Nothing beats coming back to work to an e-mail inbox full of crap.
Well, maybe sticking a fork in your eye comes close, but a burgeoning inbox is up there.
While trudging through the marsh of e-mails, I realized that a week without being tethered to the computer can teach us a whole host of fascinating things.
Like how much spare time we really have.
Hours, if not days, can be spent e-mailing, Facebooking, My Spacing or otherwise posting or reading updates about kids who finally succumbed to potty training or people who hate Mondays.
To be fair, I really dig Facebook. It’s a great way to waste time and keep tabs on whose kid is finally potty trained.
“I’m giving up on Facebook,” one of my former bosses once declared. “It makes me feel connected when I’m really not.”
The scary part is, that is largely the extent of connection these days.
Computer connections are the only connections for some, especially those, like myself, who work from home. My face-to-face contact usually consists solely of my dogs, rats and lizard. Maybe a neighbor, albeit briefly, if we happen to go the mailbox at the same time.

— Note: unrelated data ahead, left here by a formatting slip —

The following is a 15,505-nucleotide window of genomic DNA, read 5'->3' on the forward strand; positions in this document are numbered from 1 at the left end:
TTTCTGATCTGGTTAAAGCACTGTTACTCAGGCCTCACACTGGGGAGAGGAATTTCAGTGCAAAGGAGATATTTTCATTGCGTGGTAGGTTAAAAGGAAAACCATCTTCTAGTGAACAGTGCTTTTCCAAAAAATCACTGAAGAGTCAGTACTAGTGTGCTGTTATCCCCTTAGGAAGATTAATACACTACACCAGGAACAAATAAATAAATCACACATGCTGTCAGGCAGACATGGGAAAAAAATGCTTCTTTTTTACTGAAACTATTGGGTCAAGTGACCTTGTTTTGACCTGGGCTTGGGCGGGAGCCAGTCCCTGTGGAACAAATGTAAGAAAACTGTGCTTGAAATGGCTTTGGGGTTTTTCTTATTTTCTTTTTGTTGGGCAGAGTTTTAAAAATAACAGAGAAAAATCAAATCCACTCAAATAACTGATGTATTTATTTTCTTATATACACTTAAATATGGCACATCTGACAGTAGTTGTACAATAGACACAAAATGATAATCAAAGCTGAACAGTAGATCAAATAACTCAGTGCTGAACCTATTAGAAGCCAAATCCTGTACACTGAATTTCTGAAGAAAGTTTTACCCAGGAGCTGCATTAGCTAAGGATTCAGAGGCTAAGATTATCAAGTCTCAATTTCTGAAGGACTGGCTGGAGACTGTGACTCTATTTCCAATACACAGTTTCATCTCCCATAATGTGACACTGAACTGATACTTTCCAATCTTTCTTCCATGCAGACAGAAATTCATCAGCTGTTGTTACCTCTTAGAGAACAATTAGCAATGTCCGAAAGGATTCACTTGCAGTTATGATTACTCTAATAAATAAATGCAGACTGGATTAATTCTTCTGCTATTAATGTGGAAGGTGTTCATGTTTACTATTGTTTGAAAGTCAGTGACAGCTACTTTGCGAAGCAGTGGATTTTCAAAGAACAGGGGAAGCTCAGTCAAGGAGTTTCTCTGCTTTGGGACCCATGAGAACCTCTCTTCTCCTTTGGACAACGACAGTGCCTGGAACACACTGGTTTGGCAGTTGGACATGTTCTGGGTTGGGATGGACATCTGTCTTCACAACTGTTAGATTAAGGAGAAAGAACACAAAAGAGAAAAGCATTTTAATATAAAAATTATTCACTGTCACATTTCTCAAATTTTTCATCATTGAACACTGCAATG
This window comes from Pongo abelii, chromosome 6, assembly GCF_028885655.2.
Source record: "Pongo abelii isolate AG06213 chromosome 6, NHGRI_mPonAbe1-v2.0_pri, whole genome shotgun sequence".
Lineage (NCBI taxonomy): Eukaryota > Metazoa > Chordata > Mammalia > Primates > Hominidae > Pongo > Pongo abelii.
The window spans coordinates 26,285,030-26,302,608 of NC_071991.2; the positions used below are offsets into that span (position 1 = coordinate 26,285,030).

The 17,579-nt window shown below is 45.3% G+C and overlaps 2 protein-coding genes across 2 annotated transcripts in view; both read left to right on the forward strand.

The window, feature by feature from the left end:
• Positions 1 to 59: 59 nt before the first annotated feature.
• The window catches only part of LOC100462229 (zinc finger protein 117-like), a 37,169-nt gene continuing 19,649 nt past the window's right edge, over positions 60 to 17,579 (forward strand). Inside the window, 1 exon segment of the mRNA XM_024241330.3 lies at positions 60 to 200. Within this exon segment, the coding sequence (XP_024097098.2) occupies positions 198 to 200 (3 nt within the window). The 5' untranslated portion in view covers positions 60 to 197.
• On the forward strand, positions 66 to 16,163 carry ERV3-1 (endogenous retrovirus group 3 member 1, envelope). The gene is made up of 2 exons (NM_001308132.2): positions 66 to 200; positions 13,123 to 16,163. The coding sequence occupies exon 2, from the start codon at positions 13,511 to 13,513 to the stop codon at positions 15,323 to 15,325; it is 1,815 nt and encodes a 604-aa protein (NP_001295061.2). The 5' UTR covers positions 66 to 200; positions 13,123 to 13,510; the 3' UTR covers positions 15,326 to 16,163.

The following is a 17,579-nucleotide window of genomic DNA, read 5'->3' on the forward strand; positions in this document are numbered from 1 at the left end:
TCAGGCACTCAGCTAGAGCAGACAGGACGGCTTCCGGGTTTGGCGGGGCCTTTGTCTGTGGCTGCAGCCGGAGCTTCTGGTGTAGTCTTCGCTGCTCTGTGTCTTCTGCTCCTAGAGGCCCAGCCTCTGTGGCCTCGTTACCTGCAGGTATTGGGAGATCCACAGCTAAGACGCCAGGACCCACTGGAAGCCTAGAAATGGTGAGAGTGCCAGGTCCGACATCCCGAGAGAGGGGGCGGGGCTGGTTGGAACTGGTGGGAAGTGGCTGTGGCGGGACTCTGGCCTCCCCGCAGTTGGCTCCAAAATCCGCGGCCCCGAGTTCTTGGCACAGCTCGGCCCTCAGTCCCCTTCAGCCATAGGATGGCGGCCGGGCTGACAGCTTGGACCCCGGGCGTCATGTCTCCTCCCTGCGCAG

Week after week of that tends to make folks loopy. Thus, I do try to grocery shop or something once in awhile so I can be around people. But then I choose the electronic self-checkout so I don’t have to deal with a cashier.
As society moves towards more and more towards virtual rather than personal connections, some folks may never learn vital social skills.
“I’ve met some engineers who work from home and never have to be around people,” a friend of mine told me when we were talking about dating. “Engineers are weird to begin with, but if they never get out of the house, it makes them even stranger. No wonder they are still single.”
What’s the longest you’ve gone without a computer connection?
Is your world turned asunder when your e-mail or Internet goes down?